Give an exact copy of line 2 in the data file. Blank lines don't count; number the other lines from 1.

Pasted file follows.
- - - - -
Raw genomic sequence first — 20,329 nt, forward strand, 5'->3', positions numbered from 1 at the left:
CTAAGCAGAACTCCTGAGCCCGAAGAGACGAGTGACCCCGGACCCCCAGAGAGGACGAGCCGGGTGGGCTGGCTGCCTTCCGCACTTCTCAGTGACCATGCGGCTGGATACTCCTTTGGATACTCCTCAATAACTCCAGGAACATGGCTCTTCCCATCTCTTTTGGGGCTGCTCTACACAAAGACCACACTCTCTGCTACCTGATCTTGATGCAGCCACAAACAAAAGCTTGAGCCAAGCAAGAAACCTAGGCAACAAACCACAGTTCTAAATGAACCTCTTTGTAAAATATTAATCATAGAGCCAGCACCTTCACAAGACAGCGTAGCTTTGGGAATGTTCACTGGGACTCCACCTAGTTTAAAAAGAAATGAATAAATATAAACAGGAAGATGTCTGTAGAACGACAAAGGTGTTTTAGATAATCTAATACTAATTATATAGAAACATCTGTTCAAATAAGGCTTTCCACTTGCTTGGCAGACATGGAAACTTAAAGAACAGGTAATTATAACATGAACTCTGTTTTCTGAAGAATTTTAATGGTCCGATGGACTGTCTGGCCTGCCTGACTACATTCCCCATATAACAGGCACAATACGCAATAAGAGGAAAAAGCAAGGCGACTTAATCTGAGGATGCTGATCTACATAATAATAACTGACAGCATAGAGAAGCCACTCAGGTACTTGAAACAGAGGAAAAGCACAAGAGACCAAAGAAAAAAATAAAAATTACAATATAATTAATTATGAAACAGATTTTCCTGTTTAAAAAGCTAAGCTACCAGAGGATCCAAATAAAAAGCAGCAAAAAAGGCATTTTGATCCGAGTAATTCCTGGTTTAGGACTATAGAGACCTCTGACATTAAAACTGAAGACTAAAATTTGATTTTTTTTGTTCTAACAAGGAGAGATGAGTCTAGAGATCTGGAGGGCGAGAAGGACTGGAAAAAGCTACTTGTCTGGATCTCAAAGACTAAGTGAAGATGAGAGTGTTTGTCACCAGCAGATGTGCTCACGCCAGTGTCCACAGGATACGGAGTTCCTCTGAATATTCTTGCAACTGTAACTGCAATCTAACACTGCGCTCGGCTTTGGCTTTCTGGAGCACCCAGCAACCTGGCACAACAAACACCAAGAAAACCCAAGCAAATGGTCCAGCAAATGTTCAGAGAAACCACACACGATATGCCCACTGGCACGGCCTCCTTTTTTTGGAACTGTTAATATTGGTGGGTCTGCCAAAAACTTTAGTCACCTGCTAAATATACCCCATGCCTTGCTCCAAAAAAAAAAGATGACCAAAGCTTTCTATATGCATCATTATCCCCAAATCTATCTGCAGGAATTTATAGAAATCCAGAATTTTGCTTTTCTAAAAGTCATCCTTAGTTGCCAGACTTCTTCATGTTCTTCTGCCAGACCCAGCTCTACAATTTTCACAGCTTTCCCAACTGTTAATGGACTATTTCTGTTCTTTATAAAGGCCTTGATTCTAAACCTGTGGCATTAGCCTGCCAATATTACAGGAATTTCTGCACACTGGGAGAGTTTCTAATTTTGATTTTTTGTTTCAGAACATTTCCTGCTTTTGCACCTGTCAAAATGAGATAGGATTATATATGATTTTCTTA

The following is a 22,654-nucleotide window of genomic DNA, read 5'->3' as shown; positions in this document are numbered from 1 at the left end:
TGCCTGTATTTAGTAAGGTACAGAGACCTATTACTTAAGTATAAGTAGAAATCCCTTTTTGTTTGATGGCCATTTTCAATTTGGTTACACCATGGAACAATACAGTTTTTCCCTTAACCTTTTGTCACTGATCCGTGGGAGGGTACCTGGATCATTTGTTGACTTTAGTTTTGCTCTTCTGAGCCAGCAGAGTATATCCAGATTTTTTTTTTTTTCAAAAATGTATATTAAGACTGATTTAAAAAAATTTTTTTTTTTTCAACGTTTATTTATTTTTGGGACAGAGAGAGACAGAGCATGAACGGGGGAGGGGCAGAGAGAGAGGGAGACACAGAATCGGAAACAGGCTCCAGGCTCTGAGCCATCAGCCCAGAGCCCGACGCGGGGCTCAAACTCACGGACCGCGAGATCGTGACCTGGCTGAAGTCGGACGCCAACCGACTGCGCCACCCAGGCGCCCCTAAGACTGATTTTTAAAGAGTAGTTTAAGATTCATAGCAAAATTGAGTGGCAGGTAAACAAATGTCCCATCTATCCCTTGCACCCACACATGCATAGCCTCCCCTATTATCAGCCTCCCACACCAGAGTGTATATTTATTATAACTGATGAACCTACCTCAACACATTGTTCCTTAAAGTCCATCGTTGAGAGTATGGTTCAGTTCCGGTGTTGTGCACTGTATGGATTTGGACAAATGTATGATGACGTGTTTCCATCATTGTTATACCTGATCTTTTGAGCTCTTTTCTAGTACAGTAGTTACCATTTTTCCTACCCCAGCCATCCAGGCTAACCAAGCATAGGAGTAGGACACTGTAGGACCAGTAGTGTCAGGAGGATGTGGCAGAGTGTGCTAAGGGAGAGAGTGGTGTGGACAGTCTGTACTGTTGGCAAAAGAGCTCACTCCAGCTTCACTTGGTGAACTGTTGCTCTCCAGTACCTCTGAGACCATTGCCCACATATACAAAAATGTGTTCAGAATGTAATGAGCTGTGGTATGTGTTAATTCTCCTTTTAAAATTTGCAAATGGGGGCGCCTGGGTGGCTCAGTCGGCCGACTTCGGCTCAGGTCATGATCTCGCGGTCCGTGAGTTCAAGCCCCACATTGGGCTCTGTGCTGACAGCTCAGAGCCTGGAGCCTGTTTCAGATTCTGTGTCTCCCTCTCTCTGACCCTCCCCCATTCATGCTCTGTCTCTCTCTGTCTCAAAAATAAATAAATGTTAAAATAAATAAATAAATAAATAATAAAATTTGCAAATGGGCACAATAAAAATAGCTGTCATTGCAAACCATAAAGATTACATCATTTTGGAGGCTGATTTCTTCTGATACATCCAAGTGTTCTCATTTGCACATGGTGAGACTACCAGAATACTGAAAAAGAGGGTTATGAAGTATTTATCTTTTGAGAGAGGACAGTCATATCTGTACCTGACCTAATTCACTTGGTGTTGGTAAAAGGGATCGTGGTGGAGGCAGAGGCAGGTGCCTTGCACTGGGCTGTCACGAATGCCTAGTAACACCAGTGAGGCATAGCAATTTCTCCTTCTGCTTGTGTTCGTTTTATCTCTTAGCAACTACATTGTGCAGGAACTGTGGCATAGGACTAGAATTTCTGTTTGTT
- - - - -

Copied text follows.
CTAAGCAGAACTCCTGAGCCCGAAGAGACGAGTGACCCCGGACCCCCAGAGAGGACGAGCCGGGTGGGCTGGCTGCCTTCCGCACTTCTCAGTGACCATGCGGCTGGATACTCCTTTGGATACTCCTCAATAACTCCAGGAACATGGCTCTTCCCATCTCTTTTGGGGCTGCTCTACACAAAGACCACACTCTCTGCTACCTGATCTTGATGCAGCCACAAACAAAAGCTTGAGCCAAGCAAGAAACCTAGGCAACAAACCACAGTTCTAAATGAACCTCTTTGTAAAATATTAATCATAGAGCCAGCACCTTCACAAGACAGCGTAGCTTTGGGAATGTTCACTGGGACTCCACCTAGTTTAAAAAGAAATGAATAAATATAAACAGGAAGATGTCTGTAGAACGACAAAGGTGTTTTAGATAATCTAATACTAATTATATAGAAACATCTGTTCAAATAAGGCTTTCCACTTGCTTGGCAGACATGGAAACTTAAAGAACAGGTAATTATAACATGAACTCTGTTTTCTGAAGAATTTTAATGGTCCGATGGACTGTCTGGCCTGCCTGACTACATTCCCCATATAACAGGCACAATACGCAATAAGAGGAAAAAGCAAGGCGACTTAATCTGAGGATGCTGATCTACATAATAATAACTGACAGCATAGAGAAGCCACTCAGGTACTTGAAACAGAGGAAAAGCACAAGAGACCAAAGAAAAAAATAAAAATTACAATATAATTAATTATGAAACAGATTTTCCTGTTTAAAAAGCTAAGCTACCAGAGGATCCAAATAAAAAGCAGCAAAAAAGGCATTTTGATCCGAGTAATTCCTGGTTTAGGACTATAGAGACCTCTGACATTAAAACTGAAGACTAAAATTTGATTTTTTTTGTTCTAACAAGGAGAGATGAGTCTAGAGATCTGGAGGGCGAGAAGGACTGGAAAAAGCTACTTGTCTGGATCTCAAAGACTAAGTGAAGATGAGAGTGTTTGTCACCAGCAGATGTGCTCACGCCAGTGTCCACAGGATACGGAGTTCCTCTGAATATTCTTGCAACTGTAACTGCAATCTAACACTGCGCTCGGCTTTGGCTTTCTGGAGCACCCAGCAACCTGGCACAACAAACACCAAGAAAACCCAAGCAAATGGTCCAGCAAATGTTCAGAGAAACCACACACGATATGCCCACTGGCACGGCCTCCTTTTTTTGGAACTGTTAATATTGGTGGGTCTGCCAAAAACTTTAGTCACCTGCTAAATATACCCCATGCCTTGCTCCAAAAAAAAAAGATGACCAAAGCTTTCTATATGCATCATTATCCCCAAATCTATCTGCAGGAATTTATAGAAATCCAGAATTTTGCTTTTCTAAAAGTCATCCTTAGTTGCCAGACTTCTTCATGTTCTTCTGCCAGACCCAGCTCTACAATTTTCACAGCTTTCCCAACTGTTAATGGACTATTTCTGTTCTTTATAAAGGCCTTGATTCTAAACCTGTGGCATTAGCCTGCCAATATTACAGGAATTTCTGCACACTGGGAGAGTTTCTAATTTTGATTTTTTGTTTCAGAACATTTCCTGCTTTTGCACCTGTCAAAATGAGATAGGATTATATATGATTTTCTTA